Walgreens on Wednesday became the latest company to pull its ads from TLC's "19 Kids and Counting" following controversy over one of its stars, Josh Duggar.
TLC said last week that it was yanking repeats of the reality series from its schedule after news reports surfaced that Duggar (who also posted on his family's Facebook page) had inappropriate conduct with minors when he was a teenager. The news triggered a social media firestorm, with many expressing anger and disappointment toward the large Arkansas family featured on the show.
The network declined to comment.
The channel was launched in 1972 as the Appalachian Community Service Network. and became The Learning Channel in 1980. TLC is available in about 94 million homes in the U.S. It is the second-most-widely-viewed channel owned by Discovery Communications, behind the Discovery Channel. From late September to early May, TLC, whose target audience is women, averaged more than 1 million viewers a night during prime-time hours, according to Nielsen.
However, the channel has had its fair share of controversy in the last year. In October 2014, the network came under fire for its popular reality show "Here Comes Honey Boo Boo" after a report surfaced that matriarch June Shannon had rekindled her relationship with a convicted child molester who moved into the family home. Subsequently, TLC canceled the series.
Walgreens said in comments on its Facebook page that "in the wake of recent news, we are no longer advertising on the '19 Kids and Counting' program."
The post from the nation's largest drugstore chain followed similar declarations from Payless Shoe Source, Choice Hotels, Pure Leaf Iced Tea and General Mills, who said they also plan on removing their ads.
Though some, including former Arkansas governor and current GOP presidential candidate Mike Huckabee, lashed out at the "bloodthirsty media" for chasing the story about the Duggar family, others took to social media to voice their concerns.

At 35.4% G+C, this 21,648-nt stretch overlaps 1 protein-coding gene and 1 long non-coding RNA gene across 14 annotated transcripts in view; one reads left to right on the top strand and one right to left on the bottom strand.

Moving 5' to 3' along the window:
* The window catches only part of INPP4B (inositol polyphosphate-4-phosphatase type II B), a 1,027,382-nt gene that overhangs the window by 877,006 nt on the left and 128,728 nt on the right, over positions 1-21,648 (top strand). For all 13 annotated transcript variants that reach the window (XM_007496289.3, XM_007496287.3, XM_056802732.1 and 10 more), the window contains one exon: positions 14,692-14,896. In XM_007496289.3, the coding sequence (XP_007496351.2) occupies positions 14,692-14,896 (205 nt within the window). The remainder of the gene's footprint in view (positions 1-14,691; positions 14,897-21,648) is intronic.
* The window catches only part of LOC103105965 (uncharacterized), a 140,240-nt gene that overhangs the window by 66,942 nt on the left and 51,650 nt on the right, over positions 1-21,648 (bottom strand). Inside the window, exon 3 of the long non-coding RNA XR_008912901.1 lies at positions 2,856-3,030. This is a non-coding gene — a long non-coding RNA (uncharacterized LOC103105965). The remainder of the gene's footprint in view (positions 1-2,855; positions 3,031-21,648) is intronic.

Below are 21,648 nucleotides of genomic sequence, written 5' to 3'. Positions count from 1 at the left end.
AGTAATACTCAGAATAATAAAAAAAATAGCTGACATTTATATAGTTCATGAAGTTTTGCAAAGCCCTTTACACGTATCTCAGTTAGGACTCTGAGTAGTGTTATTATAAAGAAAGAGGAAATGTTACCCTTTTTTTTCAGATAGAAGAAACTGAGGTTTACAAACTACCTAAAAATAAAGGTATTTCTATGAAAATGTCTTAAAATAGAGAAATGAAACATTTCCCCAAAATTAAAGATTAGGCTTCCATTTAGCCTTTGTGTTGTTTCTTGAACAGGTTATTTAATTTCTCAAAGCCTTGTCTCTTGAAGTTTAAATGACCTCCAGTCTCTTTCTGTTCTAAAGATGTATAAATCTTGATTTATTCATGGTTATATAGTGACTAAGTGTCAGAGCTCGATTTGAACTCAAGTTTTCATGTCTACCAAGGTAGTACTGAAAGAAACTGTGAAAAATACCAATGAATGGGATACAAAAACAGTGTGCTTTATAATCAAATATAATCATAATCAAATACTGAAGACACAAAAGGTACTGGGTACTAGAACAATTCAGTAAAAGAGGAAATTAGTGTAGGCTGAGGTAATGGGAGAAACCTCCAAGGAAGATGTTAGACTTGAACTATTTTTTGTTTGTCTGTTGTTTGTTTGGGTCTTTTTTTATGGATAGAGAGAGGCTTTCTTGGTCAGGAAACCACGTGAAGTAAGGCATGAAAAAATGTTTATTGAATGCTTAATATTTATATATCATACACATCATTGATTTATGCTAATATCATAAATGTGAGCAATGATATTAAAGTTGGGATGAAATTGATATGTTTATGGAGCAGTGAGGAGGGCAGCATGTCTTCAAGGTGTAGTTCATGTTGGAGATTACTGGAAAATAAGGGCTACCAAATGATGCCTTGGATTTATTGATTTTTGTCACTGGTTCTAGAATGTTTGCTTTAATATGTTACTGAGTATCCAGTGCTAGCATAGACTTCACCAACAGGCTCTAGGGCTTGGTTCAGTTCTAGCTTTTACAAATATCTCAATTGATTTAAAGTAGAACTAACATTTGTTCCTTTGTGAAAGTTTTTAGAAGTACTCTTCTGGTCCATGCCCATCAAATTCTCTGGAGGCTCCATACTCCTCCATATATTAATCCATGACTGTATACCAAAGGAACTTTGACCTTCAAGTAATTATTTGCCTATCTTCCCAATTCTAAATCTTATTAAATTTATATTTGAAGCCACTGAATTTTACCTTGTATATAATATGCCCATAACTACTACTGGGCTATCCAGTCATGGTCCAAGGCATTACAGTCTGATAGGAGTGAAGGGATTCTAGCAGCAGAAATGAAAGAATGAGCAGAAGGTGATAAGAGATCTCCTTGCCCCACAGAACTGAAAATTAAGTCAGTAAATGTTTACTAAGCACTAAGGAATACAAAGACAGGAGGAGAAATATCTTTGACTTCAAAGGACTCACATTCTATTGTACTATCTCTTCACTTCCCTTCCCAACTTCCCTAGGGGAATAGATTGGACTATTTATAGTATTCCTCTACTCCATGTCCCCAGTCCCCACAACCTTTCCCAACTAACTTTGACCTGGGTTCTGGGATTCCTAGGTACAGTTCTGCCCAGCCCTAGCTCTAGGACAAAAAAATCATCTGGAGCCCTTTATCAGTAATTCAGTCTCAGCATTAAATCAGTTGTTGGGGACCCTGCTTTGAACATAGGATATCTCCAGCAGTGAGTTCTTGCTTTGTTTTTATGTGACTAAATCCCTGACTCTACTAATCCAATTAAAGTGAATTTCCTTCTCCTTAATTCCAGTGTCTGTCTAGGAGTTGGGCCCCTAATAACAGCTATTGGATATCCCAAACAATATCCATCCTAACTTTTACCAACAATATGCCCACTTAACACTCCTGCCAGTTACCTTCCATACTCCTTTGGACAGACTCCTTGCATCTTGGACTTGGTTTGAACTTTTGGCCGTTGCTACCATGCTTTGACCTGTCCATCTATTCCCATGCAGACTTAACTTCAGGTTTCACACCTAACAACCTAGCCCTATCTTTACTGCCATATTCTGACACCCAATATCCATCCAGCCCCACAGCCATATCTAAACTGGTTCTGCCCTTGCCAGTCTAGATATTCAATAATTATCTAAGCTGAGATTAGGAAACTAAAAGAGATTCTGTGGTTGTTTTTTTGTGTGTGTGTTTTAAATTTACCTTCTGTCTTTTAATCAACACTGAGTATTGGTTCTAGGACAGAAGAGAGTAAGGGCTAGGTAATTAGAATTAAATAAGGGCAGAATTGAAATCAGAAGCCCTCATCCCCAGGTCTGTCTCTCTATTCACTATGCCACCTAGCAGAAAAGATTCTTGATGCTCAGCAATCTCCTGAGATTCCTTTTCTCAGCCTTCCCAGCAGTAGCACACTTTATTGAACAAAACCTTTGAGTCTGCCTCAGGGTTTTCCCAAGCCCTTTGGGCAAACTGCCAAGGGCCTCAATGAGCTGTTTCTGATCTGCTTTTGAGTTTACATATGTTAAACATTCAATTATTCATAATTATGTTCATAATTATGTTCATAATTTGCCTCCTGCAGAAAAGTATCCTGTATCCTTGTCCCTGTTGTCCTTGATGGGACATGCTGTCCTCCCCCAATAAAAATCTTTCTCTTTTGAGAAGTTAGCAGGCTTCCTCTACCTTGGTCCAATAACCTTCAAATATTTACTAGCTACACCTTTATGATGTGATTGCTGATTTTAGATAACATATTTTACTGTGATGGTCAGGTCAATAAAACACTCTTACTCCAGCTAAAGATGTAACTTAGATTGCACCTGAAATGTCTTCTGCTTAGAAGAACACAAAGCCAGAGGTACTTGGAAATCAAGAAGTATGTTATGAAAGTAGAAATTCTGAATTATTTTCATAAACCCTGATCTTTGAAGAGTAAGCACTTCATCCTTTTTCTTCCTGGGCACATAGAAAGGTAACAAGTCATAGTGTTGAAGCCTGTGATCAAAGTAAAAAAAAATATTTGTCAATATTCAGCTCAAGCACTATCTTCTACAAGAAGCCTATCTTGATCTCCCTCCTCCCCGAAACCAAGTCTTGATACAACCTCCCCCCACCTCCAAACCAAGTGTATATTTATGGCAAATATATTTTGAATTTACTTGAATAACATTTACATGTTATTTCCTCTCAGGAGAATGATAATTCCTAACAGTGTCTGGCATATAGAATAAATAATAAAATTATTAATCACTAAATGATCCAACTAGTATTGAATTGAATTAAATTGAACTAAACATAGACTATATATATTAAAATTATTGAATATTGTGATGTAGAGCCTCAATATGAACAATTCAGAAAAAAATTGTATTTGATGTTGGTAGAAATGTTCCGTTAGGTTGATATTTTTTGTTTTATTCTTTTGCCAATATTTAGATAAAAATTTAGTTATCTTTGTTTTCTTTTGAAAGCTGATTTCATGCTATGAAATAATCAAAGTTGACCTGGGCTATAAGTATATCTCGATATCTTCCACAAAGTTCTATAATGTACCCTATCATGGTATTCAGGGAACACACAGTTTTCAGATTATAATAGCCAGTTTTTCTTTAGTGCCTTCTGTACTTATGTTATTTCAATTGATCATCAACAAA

Using the hashtags "#CancelTheDuggars," "DitchTheDuggars" and "#BoycottTLC," outraged viewers and consumers called on companies to take stand against the show featuring the Duggars.
"Please pull sponsorship of 19 Kids and Counting," one user tweeted at Choice Hotels.
Choice Hotels, which operates 6,300 hotels franchised in more than 35 countries and territories, also used social media to announce that it would no longer advertise if the show continued.
"Thank you for reaching out. We share your concerns and we have decided to remove our advertising from the show," the company tweeted.
Pure Leaf Iced Tea also assured customers in a tweet on Wednesday: "Thank you for contacting us to share your concerns. Please know that we will no longer be advertising on 19 Kids and Counting."
Others threatened to stop supporting the companies.
"Drop your sponsorship of 19 Kids and Counting or lose this customer," one user said to Payless Shoe Source on Twitter.
Payless Shoe Source responded on Tuesday: "Our ads ran during this show as part of a larger buy w/ TLC. We are taking steps to have them removed from future episodes."
CVS Pharmacy also responded to consumers with a tweet: "Thank you for reaching out. While our current advertising campaign includes the TLC network, we have not and will not advertise during the '19 Kids and Counting' program."
Staff writer Yvonne Villarreal contributed to this report.